“I didn’t see any sad faces,” said Quoc Lam, a ASU senior majoring in mechanical engineering, Barrett honors student and vice president of AZLoop.

“What I got out of it was a lot of experience and team building,” Lam said. “I’ve never worked at this level before.”

A self-described introvert, Lam said he shines in the lab with the team: “It’s the best experience in my life.”

Team members said they’re in excellent shape.

“We have the facilities, we have the pod, we have an amazing team, we have the support of the administration and of Arizona, so we’re really looking forward to being able to pick up again in September for competition 3 and doing this all over again and being one of the teams in the tube next year,” Nethken said.

Bugs were to be expected in testing and competing with a completely new form of technology, Nethken said.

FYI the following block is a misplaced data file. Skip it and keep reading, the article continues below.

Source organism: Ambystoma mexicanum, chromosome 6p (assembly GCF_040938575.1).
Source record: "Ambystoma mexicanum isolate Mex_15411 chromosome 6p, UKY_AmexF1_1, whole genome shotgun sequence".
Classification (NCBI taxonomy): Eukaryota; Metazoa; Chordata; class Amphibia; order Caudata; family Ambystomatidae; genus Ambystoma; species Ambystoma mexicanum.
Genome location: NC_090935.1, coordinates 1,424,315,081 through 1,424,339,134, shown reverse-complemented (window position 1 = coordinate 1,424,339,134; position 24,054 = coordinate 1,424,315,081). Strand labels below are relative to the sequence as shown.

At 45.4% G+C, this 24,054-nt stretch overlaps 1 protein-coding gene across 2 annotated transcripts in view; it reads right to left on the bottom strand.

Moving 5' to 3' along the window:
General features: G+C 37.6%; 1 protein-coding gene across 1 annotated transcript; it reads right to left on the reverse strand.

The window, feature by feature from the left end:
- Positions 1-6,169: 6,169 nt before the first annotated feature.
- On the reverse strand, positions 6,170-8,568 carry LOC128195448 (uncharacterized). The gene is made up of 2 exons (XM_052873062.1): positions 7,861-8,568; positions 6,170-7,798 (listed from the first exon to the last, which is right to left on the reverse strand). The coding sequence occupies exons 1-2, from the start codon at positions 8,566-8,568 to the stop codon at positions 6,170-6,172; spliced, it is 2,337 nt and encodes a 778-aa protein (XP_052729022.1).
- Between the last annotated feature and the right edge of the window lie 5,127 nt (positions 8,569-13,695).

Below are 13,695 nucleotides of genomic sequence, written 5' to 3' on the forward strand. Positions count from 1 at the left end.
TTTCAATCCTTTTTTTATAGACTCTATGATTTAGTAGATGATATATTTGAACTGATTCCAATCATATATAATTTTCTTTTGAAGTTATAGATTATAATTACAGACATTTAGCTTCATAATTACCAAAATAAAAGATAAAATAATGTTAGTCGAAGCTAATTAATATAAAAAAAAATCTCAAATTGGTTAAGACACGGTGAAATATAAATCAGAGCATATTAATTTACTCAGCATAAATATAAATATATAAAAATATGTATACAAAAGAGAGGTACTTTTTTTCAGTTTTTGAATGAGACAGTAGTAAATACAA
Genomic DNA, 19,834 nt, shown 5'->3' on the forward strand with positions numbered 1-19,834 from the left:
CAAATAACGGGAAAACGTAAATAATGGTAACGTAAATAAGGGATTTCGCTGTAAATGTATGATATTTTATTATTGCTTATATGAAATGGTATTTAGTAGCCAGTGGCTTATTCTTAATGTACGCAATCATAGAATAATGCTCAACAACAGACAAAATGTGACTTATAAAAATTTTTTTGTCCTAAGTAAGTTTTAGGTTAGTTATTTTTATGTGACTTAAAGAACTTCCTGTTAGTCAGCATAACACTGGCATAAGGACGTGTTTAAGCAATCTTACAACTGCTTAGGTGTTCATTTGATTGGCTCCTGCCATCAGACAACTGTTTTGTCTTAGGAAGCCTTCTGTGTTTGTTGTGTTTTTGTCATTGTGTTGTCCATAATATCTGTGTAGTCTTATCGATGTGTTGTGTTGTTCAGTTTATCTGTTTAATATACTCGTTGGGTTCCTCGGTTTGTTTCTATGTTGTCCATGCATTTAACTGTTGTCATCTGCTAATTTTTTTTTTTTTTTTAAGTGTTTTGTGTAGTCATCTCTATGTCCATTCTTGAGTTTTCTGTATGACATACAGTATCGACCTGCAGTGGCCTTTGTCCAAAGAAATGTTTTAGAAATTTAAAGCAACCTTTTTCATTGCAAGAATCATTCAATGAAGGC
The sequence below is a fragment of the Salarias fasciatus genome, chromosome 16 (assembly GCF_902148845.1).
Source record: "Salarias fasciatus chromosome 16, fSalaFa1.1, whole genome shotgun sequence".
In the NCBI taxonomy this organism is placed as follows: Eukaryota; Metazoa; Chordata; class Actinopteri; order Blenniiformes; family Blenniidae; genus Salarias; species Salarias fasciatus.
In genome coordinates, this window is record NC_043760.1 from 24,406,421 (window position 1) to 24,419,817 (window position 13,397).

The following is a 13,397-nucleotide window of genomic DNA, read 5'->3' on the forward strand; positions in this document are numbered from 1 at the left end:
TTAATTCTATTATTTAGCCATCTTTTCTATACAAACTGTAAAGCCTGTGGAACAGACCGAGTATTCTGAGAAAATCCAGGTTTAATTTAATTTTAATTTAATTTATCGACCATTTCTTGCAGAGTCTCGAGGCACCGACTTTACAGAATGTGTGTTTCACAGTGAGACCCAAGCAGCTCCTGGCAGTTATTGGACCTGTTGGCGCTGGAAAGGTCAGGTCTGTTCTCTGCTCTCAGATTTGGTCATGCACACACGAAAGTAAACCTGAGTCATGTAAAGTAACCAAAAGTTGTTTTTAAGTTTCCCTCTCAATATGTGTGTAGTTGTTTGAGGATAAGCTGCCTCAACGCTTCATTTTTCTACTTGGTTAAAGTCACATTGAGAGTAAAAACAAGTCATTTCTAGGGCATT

“It’s the fifth mode of transportation, and it’s coming in the future,” she said. “That’s what we’re all doing here. We’re designing this new mode. Hopefully in 10 to 15 years we’ll see a full-scale existence of it, especially in Arizona. ... It’s pretty amazing. Not many students get to work on a new mode of transportation.”

Brendan Trang, an ASU senior in mechanical engineering, said he has never felt more inspired in his life. Being on the SpaceX campus, with rockets and pods on display and Teslas parked everywhere, planes roaring overhead out of the airport, was engineering heaven for Trang.